This Steamed Fish with Sour Mustard, ginger, red chilies, and onions is light, tangy, and…
Otak-Otak (Steamed Fish Custard) is a delicious Nyonya dish of fish infused with a creamy and spicy coconut based custard and aromatic herbs.
Otak-Otak is one of those truly special dishes from my childhood. It is special because I did not get to eat it often. I remember it more like a treat when Grandma made it and all the uncles and aunts would return home to savor it. Like Nyonya Lam Mee (birthday noodles), it was cooked perhaps only a few times in a year. That made it all the more special.
What is Otak-Otak?
I do not know how the name came about but otak in Malay means brains. According to Wikipedia the name is derived from the idea that the dish somewhat resembles brains, being whitish grey, soft and almost squishy. This is not exactly an inspiring or appetizing name. Thankfully, my version has a more orangey red color which makes it less brain-like. I hope that helps in case you are having second thoughts about making this dish…lol! 🙂
That said, Otak-Otak is truly a tasty dish of steamed fish infused with a spicy coconut based custard further flavored with aromatic herbs. While its preparation requires some specialty ingredients like daun kaduk (wild betel leaves) and galangal, it is actually quite easy to make. If you can gather all the ingredients, the rest is a breeze.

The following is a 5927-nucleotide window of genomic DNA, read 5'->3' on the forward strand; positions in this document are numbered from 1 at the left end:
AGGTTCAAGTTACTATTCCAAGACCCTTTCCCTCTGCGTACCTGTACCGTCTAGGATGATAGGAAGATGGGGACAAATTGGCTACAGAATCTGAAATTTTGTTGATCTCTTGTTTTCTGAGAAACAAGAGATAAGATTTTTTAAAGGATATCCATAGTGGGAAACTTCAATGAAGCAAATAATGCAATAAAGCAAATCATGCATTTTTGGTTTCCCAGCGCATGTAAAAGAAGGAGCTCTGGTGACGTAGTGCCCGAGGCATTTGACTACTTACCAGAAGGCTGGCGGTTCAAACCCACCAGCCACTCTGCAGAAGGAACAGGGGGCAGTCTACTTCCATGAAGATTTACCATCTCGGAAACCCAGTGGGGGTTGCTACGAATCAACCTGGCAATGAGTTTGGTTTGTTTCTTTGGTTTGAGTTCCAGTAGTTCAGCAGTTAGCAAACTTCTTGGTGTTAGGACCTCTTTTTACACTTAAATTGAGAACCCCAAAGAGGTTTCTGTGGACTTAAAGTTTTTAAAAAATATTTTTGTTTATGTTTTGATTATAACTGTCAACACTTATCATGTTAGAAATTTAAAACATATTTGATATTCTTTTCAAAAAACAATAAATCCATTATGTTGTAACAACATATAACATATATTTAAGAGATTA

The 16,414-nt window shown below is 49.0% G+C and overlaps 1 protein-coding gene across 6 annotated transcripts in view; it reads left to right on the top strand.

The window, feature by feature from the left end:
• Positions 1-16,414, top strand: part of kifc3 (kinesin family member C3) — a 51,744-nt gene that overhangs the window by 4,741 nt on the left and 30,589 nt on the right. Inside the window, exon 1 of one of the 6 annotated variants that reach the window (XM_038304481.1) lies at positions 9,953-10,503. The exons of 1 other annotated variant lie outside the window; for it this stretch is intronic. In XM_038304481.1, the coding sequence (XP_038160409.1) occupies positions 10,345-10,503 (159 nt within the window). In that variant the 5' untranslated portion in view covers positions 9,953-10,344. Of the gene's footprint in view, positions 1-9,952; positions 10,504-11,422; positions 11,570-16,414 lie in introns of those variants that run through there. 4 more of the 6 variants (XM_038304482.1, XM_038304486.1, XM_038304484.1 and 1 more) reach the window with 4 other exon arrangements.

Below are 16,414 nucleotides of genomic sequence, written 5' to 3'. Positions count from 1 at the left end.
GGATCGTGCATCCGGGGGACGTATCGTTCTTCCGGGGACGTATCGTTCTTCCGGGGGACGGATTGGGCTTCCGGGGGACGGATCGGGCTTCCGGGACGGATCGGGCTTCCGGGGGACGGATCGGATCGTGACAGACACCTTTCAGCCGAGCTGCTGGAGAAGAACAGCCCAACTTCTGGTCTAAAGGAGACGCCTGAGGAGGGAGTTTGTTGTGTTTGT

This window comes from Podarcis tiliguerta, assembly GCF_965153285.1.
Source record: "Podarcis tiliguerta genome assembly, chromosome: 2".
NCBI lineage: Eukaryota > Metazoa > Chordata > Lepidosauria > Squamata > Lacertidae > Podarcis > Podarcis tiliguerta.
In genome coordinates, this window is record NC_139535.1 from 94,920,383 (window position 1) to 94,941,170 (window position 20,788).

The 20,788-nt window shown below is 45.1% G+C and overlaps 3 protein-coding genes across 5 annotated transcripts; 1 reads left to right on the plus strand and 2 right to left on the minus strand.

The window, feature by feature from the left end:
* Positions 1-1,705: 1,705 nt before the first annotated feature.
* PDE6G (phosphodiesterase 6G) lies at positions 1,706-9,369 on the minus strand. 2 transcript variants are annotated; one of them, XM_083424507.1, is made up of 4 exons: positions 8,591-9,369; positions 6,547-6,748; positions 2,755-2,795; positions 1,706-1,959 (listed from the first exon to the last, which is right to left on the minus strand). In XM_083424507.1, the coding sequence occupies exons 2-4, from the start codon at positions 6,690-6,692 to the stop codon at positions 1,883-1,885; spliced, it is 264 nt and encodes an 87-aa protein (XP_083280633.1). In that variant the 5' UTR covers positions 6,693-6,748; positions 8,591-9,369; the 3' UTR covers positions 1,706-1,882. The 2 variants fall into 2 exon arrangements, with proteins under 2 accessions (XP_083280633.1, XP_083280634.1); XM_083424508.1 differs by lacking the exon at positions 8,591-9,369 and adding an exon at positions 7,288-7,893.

Two Versions of Otak-Otak
While this Nyonya steamed version can be steamed in banana leaf packages, the taste is quite different from the southern peninsular version found in Muar, Johor. That version is more like grilled spicy fish cakes. The fish is processed together with spices into a paste. A tiny portion of the fish paste is then wrapped in a piece of banana leaf into a slim parcel. This parcel is then grilled over charcoal fire. Unlike the Nyonya steamed Otak-Otak, the Muar version is usually eaten more like a snack than a main dish with steamed rice.
An Important Ingredient and a Substitute
When one thinks of Nyonya Steamed Otak-Otak, daun kaduk (wild betel leaves) immediately comes to mind. Unfortunately, this herb cannot be easily found where I live. The only way to get it is to grow the herb myself. I have tried twice and failed. You can read about both my attempts here –> How to Grow Kaduk (Wild Betel) in Container.
However, this spring Paul found some shiso seeds early in the planting season. I sowed the seeds and they grew into these beautiful plants with leaves that reminded us of daun kaduk. Shiso (perilla) is a minty herb used in Japanese and Korean cuisine. This variety has heart-shaped leaves like daun kaduk but unlike daun kaduk they are a little furry and not smooth and glossy. Some varieties do have smooth and glossy leaves and I have purchased those leaves several times from a Korean market in Minnesota when we were still living there.
Paul challenged me to use the shiso that we planted as a substitute for making this Otak-Otak dish. How could I not take up his challenge when I have not tasted this wonderful dish since my Grandma’s passing many, many years ago? I am glad I did. The shiso leaves are a good substitute for daun kaduk. Shiso leaf has a light minty flavor while daun kaduk has a light minty flavor plus a slight lemony flavor. If anything, the texture provides a greater difference between the two.
The Spice Paste